“I guess it must be, officer,” Bill said. “You need to see him? Showed up here out of the blue about a half hour ago. I can get him for you.”

The trooper smiled fake and wide, all teeth and screw you. “I’ll just have a look.”

“Not without a warrant, officer,” Bill shot back evenly.

Stan stood up and walked to the trooper, stuck out his hand. “I’m Stan Hall, officer. This is my garage here and my old trap of a Ranger. I’ll get the boy if you’d like.”

Stan tried to hide that he was holding his breath and waited.

The officer looked to the trailer and then back to Bill, squinted his eyes, and then removed his hat. “I suppose there’s no harm in going about it that way, guys. I’ve just got a few questions for him. Get him out here and I’ll take care of the rest.”

“Fine and good. Fine and good,” Stan said. “Bill, see if you can get anywhere on scotching the legs on that cherry picker and I’ll be right back.”

Bill cocked his head to the right, the way a dog might when confused, snorted once and went to the front of the truck. Stan started to the trailer and the trooper followed behind him. He was worried the fresh state boy was going to follow him in anyway but he stopped at the front of his cruiser and adjusted the butt of his service pistol just an inch or two then leaned against the fender.

The trailer was little more than a storage building. What furniture there existed sat more in piles than any other arrangement. A metal folding chair was discarded across the couch and in one corner of the living room were boxes, mostly opened, but some duct-taped closed. The only thing that gave the place a feeling that a human had been there recently was a new flat-screen television situated somehow on the wall. Stan pinched his nose shut through the kitchen and found Kevin in the first bedroom on the left down the long hallway.

The boy lay across a mattress in the floor. Beside him was a dinner plate with pill powder still stuck to sections, covering part of one petal from the design of hearts and roses. It was one of their mother’s plates. Many suppers off that plate and now this. The thought of it ran over Stan and he charged the bed and shook the boy by the shoulders, his head whipping back and then forward, powder flying from his nostrils as he came to and opened his eyes.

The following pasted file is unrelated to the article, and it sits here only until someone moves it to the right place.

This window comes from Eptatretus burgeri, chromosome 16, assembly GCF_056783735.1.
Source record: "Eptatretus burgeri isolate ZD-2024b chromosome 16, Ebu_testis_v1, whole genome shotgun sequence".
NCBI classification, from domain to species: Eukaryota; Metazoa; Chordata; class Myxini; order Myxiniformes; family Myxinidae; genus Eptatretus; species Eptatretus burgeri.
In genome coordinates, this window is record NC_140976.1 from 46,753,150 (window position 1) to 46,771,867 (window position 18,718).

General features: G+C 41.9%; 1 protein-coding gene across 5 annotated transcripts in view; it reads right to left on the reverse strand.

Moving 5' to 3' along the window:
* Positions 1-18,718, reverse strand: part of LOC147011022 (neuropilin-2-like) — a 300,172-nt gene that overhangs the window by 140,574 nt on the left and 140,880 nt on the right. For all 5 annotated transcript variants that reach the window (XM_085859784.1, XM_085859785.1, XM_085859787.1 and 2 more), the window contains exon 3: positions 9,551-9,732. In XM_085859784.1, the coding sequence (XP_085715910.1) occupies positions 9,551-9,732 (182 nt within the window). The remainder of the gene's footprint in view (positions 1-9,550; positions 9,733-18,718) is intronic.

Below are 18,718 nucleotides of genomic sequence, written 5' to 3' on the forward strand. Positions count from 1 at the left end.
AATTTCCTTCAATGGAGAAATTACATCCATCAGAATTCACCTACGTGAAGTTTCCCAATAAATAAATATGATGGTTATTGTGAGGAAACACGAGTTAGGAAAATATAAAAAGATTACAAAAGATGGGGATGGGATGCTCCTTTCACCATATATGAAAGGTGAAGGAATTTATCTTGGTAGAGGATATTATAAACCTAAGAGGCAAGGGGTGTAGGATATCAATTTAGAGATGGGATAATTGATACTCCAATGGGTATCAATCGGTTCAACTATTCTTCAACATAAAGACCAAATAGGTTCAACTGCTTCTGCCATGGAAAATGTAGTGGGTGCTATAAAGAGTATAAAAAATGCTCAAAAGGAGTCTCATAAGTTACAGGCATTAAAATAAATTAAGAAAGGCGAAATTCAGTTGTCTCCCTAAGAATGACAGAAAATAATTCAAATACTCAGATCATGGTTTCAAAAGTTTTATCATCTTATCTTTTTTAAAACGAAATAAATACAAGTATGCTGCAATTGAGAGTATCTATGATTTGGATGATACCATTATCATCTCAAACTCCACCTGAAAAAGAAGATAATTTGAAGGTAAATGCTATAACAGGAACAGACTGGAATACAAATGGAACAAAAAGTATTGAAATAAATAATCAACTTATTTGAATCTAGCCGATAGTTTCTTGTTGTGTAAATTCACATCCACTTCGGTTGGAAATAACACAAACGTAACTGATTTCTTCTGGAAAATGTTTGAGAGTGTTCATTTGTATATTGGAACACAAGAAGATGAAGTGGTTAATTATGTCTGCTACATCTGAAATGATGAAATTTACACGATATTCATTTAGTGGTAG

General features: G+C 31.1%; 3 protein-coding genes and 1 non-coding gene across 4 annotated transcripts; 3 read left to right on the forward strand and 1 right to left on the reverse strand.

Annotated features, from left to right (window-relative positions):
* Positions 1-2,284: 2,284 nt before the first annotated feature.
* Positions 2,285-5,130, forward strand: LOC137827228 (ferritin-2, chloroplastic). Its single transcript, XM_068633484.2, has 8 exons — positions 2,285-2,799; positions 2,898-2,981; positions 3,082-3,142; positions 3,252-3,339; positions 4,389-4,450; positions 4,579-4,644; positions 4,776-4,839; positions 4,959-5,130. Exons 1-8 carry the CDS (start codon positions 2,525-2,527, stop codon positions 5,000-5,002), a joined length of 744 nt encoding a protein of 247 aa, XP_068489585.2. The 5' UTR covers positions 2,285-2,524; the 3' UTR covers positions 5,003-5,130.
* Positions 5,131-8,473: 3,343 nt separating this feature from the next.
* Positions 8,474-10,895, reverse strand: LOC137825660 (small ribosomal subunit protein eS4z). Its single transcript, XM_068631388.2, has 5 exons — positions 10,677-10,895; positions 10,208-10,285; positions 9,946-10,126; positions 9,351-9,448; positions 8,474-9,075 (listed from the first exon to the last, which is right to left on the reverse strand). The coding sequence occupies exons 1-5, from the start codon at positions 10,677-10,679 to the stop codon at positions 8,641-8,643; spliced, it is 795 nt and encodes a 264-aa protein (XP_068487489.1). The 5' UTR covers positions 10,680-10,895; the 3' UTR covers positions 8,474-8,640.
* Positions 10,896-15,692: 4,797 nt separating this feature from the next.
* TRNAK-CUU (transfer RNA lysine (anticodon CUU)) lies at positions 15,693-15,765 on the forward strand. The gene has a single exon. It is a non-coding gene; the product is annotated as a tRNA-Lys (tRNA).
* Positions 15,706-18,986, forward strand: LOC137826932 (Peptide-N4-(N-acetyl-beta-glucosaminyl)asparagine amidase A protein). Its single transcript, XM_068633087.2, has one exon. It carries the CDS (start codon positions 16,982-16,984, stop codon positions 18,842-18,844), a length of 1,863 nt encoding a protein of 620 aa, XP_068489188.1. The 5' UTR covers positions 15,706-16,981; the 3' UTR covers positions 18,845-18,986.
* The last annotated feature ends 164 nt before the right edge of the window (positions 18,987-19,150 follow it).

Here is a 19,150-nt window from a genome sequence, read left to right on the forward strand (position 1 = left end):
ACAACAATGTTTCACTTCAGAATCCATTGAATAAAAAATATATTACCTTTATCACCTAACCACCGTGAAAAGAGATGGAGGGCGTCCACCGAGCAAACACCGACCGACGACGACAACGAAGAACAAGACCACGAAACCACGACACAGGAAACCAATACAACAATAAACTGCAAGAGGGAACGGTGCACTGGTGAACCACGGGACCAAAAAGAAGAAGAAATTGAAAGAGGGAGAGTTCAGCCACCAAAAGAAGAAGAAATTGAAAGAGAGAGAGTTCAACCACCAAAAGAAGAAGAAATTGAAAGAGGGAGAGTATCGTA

He mumbled awake and Stan took no time trying to decipher any of it as it hardly mattered. He also felt no need to warn Kevin Meeks that the leather backseat of a state cruiser would be the next thing he smelled once they made it back through the kitchen. He simply took him under the arms and lifted to a standing position and made his way back through the trailer, stopping at the front door long enough to shake him some more so the boy could stand on his own.

The state boy was still leaning against the fender when the he guided Kevin onto the porch then came out himself, sidestepping around him and down the steps. Kevin was wobbling in the weak sunlight, a limp version of Evan Meeks’ nephew, confused and tired. The trooper moved toward the porch.

“That’s private property there, officer.” It was Bill. He had at some point left the garage and stood behind the cruiser. “From the looks of it, he’ll fall right on down to you if you stand just about where you are.”

Stan hushed him with a glare and took the boy’s elbow, asking the trooper to step back until he could make his way down. As soon as they were both on the ground, the trooper stepped close to Kevin. He leaned in close and must have spotted the powder around the boy’s nose because he spun him quickly and popped handcuffs from his belt in one fluid motion. Kevin was arrested between gusts of fast wind, it happened so quickly. The trooper loaded him into the back of the cruiser without a word, tipped his round brim again in Stan’s direction and left, easing out of the gravel driveway, slower than necessary.

Stan and Eve lived in the old home place. The rooms were few but large. Black and white photographs framed in ornate wood hanged from the walls. Stan studied the photograph outside the bathroom of his parents. It was taken when corn still stood tall and tomatoes and lettuce made green and red the field. In the photograph, it’s easy to see the wind is blowing with the tree branches bent westward, his mother caught in mid-stride some five feet or so behind his father, staring away from the camera, and his father fully facing the camera. Stan leaned close and noticed again how it seemed his old man’s mouth was twisted just enough to be able to tell he was saying something, his leather arm sweeping out as if telling whoever was taking the photograph to move along, get away, nothing to see here. His face was severe. His mother’s face was regal, chin tilted, the look of a sharecropper hanging onto pride with every bit of energy she could muster.